The key to U.S. global leadership in environmental stewardship has been balancing high but achievable standards while bolstering economic growth. Unfortunately, this proven approach stands to be undermined by the Biden administration’s unrealistic policies and the pervasive environmental, social and governance, or ESG, movement.
ESG preaches a great deal about bettering the planet and attuning business goals to environmental ones. But at what cost? As our environmental achievements to date have made clear, Americans need not lean on this flawed framework to promote conservation.
A clean, vibrant environment can be maintained without restructuring the entire economy — namely, our gross domestic product — with net-zero decarbonization policies manifested through the “E” prong.
Clean energy projects such as solar, wind, and electric vehicles are touted as environmentally sound alternatives to current power sources and technologies. Nevertheless, they come with massive trade-offs.
Solar and wind are propped up by government subsidies and require vast tracts of land. Solar projects on productive agricultural land, for instance, have ruinous impacts on the environment on account of deforestation. Wind farms pose great threats to wildlife — onshore and offshore — and would be constructed, in the case of the proposed Lava Wind Project in southern Idaho, on land that will be severely altered by explosives containing toxic chemicals.
In addition, there are major questions with regard to the end-of-life treatment of solar panels. According to the Environmental Protection Agency, by 2050, the United States is projected to have “the second largest number of end-of-life panels in the world.”
For now, the U.S. lacks a comprehensive recycling policy that has proved very expensive and complex and stands to create major environmental problems like contaminated soils or water systems.
The Biden administration has similarly announced new electric vehicle standards to speed up the adoption of electric-only driving options in line with these clean energy goals. But scaling EVs in this manner is impossible due to lack of interest in permitting reform here at home and continued reliance on adversaries like China for rare earth minerals.
A Massachusetts Institute of Technology Energy Initiative study determined “the battery and fuel production for an EV generates higher emissions than the manufacturing of an automobile.”
To support meaningful sustainability goals, companies and individuals need not adopt impossible sociopolitical (“S” prong) goals that alienate the wider American public. Advancing cleaner environmental goals shouldn’t be rooted in social engineering designed to generate “equity.”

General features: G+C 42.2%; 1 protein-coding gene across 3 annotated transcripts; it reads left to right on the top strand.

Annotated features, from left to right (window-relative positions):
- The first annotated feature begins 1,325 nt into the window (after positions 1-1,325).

For example, policies that discriminate against utility ratepayers in the name of justice — as California is attempting to do by charging those making over $185,000 an additional $85 each month — won’t lead to better energy consumption habits. And as more Americans continue to reel from historic levels of inflation, support for companies engaging in tracking climate risk continues to waver.
A recent AP-NORC poll found fewer Americans — 38% — are willing to pay an additional dollar each month for a carbon fee. Simply put, consumers aren’t inclined to gamble their hard-earned money on risky sociopolitical causes.
Corporate leaders engrossed in ESG demand their shareholders and, in turn, the wider public adhere to their environmental and social priorities. Yet jet-setting, C-suite executives and prominent political leaders on the left who demand high standards for others aren’t consistent in living by the agenda themselves. How can Americans trust corporate governance if leaders are hypocritical and demand the public sacrifice First World comforts such as a balanced diet, reliable transportation, and affordable energy from fossil fuels, for instance?
ESG reporting, which is subjective and susceptible to problems, calls into question how trustworthy the governance plank really is. A new poll revealed corporate executives often shell out nearly $500,000 to garner “good” scores. Companies, in essence, aren’t honest and transparent about their performance. If corporations preach ethics yet don’t adhere to them in-house, people will call their sincerity into question. And rightly so.
Environmentalists would be wise to ditch ESG. The movement undoubtedly faces a tough road ahead. BlackRock, the world’s largest financial asset manager, saw a $4 billion outflow. Companies that pledged to prioritize diversity, equity and inclusion, or DEI, are being sued for not going bold enough. Internationally, countries like Sri Lanka that fully embraced ESG experienced a catastrophic collapse.
A new Harris-Google Cloud poll warns “greenwashing” could be the downfall of sustainable investing. Corporate executives are unable to prioritize ESG, they concede, due to inflation and economic woes.
Americans can proactively support worthy environmental causes within their communities through voluntary, private means without the force of government or repeating the “woke” mantras of ESG. They can have a meaningful impact by subscribing to true conservation and planting trees, conserving species, and promoting clean surroundings without engaging in virtue signaling and hypocrisy.